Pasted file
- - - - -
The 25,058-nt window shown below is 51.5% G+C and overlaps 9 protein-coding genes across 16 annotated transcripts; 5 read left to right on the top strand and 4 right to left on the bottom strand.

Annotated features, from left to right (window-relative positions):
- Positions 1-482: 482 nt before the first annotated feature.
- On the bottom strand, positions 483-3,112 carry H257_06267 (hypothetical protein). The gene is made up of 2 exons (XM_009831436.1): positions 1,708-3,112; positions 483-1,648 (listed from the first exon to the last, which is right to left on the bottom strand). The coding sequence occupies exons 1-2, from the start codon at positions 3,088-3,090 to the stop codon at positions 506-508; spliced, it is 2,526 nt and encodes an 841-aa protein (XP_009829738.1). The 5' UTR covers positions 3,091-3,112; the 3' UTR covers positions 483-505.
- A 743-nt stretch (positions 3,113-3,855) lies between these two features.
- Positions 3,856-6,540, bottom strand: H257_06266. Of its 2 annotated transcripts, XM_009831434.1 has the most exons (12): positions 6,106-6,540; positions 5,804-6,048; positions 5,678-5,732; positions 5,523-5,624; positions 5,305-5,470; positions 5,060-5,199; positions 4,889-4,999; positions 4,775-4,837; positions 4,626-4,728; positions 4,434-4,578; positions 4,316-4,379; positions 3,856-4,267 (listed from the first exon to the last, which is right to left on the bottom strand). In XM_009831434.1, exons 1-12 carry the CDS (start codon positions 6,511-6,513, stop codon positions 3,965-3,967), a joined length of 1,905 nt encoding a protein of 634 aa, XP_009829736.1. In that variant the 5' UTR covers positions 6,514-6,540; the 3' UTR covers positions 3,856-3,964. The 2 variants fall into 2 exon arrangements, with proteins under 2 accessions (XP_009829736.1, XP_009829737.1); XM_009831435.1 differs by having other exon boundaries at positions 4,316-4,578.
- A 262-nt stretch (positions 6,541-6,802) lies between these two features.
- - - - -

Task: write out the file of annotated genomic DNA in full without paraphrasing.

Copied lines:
The 25,058-nt window shown below is 51.5% G+C and overlaps 9 protein-coding genes across 16 annotated transcripts; 5 read left to right on the top strand and 4 right to left on the bottom strand.

Annotated features, from left to right (window-relative positions):
- Positions 1-482: 482 nt before the first annotated feature.
- On the bottom strand, positions 483-3,112 carry H257_06267 (hypothetical protein). The gene is made up of 2 exons (XM_009831436.1): positions 1,708-3,112; positions 483-1,648 (listed from the first exon to the last, which is right to left on the bottom strand). The coding sequence occupies exons 1-2, from the start codon at positions 3,088-3,090 to the stop codon at positions 506-508; spliced, it is 2,526 nt and encodes an 841-aa protein (XP_009829738.1). The 5' UTR covers positions 3,091-3,112; the 3' UTR covers positions 483-505.
- A 743-nt stretch (positions 3,113-3,855) lies between these two features.
- Positions 3,856-6,540, bottom strand: H257_06266. Of its 2 annotated transcripts, XM_009831434.1 has the most exons (12): positions 6,106-6,540; positions 5,804-6,048; positions 5,678-5,732; positions 5,523-5,624; positions 5,305-5,470; positions 5,060-5,199; positions 4,889-4,999; positions 4,775-4,837; positions 4,626-4,728; positions 4,434-4,578; positions 4,316-4,379; positions 3,856-4,267 (listed from the first exon to the last, which is right to left on the bottom strand). In XM_009831434.1, exons 1-12 carry the CDS (start codon positions 6,511-6,513, stop codon positions 3,965-3,967), a joined length of 1,905 nt encoding a protein of 634 aa, XP_009829736.1. In that variant the 5' UTR covers positions 6,514-6,540; the 3' UTR covers positions 3,856-3,964. The 2 variants fall into 2 exon arrangements, with proteins under 2 accessions (XP_009829736.1, XP_009829737.1); XM_009831435.1 differs by having other exon boundaries at positions 4,316-4,578.
- A 262-nt stretch (positions 6,541-6,802) lies between these two features.